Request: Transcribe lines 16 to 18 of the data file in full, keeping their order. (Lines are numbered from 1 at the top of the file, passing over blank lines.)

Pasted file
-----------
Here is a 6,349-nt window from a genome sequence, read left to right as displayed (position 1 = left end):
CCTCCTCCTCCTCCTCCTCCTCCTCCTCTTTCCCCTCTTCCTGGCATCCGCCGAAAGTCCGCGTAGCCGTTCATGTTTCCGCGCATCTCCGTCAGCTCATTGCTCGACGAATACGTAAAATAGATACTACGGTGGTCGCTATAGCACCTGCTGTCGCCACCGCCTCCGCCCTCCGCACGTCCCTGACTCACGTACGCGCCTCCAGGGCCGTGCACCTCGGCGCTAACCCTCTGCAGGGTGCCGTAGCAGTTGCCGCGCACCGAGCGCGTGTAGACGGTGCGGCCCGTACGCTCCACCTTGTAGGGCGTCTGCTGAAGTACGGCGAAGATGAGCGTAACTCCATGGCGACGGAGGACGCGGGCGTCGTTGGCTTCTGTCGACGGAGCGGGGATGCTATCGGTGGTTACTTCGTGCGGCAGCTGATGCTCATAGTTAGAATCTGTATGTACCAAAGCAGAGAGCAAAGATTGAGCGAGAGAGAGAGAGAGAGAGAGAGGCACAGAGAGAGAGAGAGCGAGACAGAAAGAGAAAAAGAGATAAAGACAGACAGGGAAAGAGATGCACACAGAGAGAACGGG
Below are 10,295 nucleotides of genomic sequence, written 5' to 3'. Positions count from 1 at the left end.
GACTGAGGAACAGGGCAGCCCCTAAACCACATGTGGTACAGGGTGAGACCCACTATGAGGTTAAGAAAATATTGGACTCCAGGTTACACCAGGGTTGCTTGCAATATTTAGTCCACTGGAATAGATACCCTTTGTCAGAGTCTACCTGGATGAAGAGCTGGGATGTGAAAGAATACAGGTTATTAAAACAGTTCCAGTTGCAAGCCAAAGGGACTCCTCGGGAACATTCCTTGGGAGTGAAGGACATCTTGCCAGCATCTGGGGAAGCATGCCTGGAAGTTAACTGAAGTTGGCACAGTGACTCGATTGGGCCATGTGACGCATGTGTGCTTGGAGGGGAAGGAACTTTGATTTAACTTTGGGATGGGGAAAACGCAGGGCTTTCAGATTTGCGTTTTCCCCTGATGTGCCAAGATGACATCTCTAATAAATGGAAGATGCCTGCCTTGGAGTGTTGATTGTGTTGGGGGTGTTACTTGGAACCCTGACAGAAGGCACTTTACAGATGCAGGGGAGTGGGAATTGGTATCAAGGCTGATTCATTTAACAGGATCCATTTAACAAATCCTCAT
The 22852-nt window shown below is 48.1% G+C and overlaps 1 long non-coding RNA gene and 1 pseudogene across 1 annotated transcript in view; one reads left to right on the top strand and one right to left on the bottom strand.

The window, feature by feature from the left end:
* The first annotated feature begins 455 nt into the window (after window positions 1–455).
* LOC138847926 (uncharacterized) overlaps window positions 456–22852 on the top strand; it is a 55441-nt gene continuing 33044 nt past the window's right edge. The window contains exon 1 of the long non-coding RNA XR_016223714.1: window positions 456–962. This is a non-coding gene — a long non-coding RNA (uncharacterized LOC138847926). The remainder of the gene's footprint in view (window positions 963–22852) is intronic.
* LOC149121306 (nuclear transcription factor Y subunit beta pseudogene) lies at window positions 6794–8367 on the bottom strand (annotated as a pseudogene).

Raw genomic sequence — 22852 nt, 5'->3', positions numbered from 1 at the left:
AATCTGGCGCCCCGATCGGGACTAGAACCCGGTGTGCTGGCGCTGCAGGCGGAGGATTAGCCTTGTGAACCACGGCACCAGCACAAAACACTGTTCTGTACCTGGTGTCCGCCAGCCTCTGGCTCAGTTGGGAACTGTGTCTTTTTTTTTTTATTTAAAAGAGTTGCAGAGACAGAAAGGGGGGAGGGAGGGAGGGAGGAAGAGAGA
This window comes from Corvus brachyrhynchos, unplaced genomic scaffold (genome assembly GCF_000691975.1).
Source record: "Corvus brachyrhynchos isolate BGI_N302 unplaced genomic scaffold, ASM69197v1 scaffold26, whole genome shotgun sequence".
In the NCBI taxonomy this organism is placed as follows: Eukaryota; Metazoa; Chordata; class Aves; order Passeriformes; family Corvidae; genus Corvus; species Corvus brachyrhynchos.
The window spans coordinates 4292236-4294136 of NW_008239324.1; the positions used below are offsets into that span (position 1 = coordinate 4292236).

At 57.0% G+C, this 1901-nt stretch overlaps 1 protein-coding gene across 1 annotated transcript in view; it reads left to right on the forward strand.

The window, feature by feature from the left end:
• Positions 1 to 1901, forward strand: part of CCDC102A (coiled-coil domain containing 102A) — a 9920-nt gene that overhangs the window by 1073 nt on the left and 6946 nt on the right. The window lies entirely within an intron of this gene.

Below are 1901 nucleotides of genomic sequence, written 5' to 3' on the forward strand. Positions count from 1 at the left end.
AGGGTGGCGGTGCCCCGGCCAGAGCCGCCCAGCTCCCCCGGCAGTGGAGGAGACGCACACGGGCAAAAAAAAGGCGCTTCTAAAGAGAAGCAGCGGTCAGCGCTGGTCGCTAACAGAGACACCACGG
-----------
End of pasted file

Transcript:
At 57.0% G+C, this 1901-nt stretch overlaps 1 protein-coding gene across 1 annotated transcript in view; it reads left to right on the forward strand.

The window, feature by feature from the left end:
• Positions 1 to 1901, forward strand: part of CCDC102A (coiled-coil domain containing 102A) — a 9920-nt gene that overhangs the window by 1073 nt on the left and 6946 nt on the right. The window lies entirely within an intron of this gene.